Active Use of Analogy Method With Technology in Education

Active Use of Analogy Method With Technology in Education

Melike Çetinkaya (Ministry of Education, Turkey)
Copyright: © 2020 |Pages: 14
DOI: 10.4018/978-1-7998-3146-4.ch005

Abstract

The aim of this study is to reveal the analogy, which is an essential part of human thought in comprehending and comprehending concepts, and also an educational method compiled from the studies made in the literature. Analogies are a type of model, and their main purpose is to simplify and thus help us focus on the attributes of a particular part or a specific feature. In this chapter, the analogy method as an educational method is discussed in detail, the types of analogy, the issues to be considered in use and the development in technology, and the active use of the analogy method with technology are explained.
Chapter Preview
Top

What Is Analogy?

The term 'analogy', which expresses the comparison of the structures and relationships between two fields or concepts, is considered as a teaching strategy, and a teaching technique in a wide range of sources in the literature. Often used as a teaching method in physical sciences, analogies are defined as a means of understanding the unknown concept through the parallels between the known and unknown concepts among the concepts consisting of common structures (Gentner, 1983), using a well-known concept in describing a new (firstly encountered) concept that is complicated or difficult to understand and thus explaining this new (unknown) situation (Dagher, 1995), and a strategy that facilitates learning and helps relate new information to the knowledge the students have already learned (Bilaloglu, 2005). Using analogies, it is essential to use a previously known fact/situation to describe a new phenomenon/situation encountered for the first time. Herein, the word “target” is used to refer to the newly-encountered phenomenon/situation to be learned/taught for the first time, while the words “source, tool or analog” are used referring to the previously known, familiar fact/situation in order to explain this situation (Dagher, 1995; Gentner, 1983; Spellman & Holyoak, 1996). Analogies are a type of model and its main purpose is to simplify what try to understand and thus help us focus on the attributes of a particular part or a specific feature (Coll, 2009). According to Coll, the working principle of analogies is to establish mental connections between the familiar concept and the scientific concept (the one that is tried to be understood). Analogies represent the comparison of structures and relationships between two fields. One of two fields in question is a familiar concept that is already known, while the other one (the target concept) is defined based on the information in the known concept (Duit, 1991). Analogy, in the most general sense, is the ability to think of relational patterns (Gentner et al., 2001).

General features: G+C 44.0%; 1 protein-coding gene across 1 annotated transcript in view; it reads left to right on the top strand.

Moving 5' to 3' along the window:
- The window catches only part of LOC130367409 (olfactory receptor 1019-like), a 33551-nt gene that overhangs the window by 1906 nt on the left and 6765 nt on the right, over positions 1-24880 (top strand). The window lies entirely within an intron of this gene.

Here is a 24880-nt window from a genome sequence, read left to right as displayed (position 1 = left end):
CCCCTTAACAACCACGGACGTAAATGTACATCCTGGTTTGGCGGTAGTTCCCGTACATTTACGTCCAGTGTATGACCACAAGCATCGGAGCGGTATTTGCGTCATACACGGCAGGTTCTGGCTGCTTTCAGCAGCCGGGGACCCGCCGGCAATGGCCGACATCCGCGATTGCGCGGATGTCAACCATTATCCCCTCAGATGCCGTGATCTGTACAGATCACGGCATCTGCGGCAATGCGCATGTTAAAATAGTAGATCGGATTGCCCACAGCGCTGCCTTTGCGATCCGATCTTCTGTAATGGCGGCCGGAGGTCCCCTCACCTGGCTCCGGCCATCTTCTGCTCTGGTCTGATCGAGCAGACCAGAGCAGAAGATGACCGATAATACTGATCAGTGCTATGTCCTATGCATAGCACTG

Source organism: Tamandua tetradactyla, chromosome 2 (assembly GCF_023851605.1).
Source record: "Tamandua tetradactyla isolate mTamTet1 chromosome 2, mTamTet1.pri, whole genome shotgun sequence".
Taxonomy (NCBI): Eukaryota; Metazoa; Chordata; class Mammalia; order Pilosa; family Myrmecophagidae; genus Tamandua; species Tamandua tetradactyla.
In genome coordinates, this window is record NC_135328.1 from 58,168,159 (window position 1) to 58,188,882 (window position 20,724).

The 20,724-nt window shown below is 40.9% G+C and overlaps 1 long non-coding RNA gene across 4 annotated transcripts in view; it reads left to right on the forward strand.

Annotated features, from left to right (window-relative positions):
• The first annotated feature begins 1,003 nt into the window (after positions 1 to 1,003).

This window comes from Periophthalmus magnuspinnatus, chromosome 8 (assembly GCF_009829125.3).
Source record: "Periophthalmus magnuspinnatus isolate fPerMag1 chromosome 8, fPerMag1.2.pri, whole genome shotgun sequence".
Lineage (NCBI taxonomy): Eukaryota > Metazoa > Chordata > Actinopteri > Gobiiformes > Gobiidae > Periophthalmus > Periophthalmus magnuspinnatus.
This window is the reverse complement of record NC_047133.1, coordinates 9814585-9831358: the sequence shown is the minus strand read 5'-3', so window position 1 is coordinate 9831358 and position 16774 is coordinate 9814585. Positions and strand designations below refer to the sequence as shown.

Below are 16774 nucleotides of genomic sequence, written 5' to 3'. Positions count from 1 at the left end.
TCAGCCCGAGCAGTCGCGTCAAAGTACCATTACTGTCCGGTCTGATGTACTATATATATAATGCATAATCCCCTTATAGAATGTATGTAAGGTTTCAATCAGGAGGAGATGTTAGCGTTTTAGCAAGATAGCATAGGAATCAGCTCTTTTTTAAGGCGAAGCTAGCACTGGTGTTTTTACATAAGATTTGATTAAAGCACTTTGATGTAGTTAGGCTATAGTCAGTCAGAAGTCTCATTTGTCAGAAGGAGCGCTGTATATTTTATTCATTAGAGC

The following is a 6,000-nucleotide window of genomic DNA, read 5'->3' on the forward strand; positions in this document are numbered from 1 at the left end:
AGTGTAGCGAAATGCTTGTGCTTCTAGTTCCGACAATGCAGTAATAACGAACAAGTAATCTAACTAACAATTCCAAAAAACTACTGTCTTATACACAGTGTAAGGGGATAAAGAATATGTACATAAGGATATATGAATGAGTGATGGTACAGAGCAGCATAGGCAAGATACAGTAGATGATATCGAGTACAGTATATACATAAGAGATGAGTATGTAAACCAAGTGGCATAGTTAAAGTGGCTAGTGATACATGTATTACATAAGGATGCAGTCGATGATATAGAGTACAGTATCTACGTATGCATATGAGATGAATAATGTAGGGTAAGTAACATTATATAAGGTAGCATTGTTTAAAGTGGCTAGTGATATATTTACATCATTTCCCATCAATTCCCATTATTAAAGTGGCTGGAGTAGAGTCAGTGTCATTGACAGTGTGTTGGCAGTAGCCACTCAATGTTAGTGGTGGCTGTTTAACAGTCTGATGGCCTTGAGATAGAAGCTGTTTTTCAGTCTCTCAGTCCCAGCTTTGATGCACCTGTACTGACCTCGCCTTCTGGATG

Analogy is one of the effective cognitive mechanisms used to find out new concepts and draw conclusions. It has a significant role in learning and developing cognitive concepts. Analogies have long been known to contribute to the emergence of new discoveries as well as the revelation of the embedded ideas or concepts (Thiele & Treagust, 1991, p.5). Analogies have long been used since they have an intense reminding power, present mental pictures to the listener and allow them to transfer the information from the known to the unknown quite instantaneously (Harrison, 1992).

The process of associating concepts using analogies is an essential part of human thinking (Glynn, 1989). This is because learning is essentially about creating analogies between the concepts to be learned and the ones that are already known. Analogies serve as a bridge between the existing knowledge and the new information; they give new insights and viewpoints to the learner and provide the opportunity to concretize abstract concepts and visualize and make sense of them (Yerrick, Doster, Nugent, Parke & Crawley, 2003). Therefore, analogies could be suggested to play a significant role in the constructivist learning theory (Duit, 1991; Pittman, 1999).

Key Terms in this Chapter

Importance of Analogy: The contribution of the analogy method to educational use.

Teaching With Analogy: A strategy that facilitates learning and helps to relate new knowledge to previously learned knowledge in education and training.

Analogy and Advanced Technology: The use of analogy method supported by technological materials.

Teaching Methods: All methods and techniques used in teaching.

Types of Analogies: Scientific classifications of analogies.

Analogy: Explaining a new (unknown) situation for the first time, using a well-known and familiar concept to describe a new (first-time) concept that is complex or difficult to understand.

Education: The process of deliberately making desired changes in the individual's behavior through his or her own life.

History of Analogy: Information from past to present on the use of analogy as a way of education.

Complete Chapter List

Search this Book:
Reset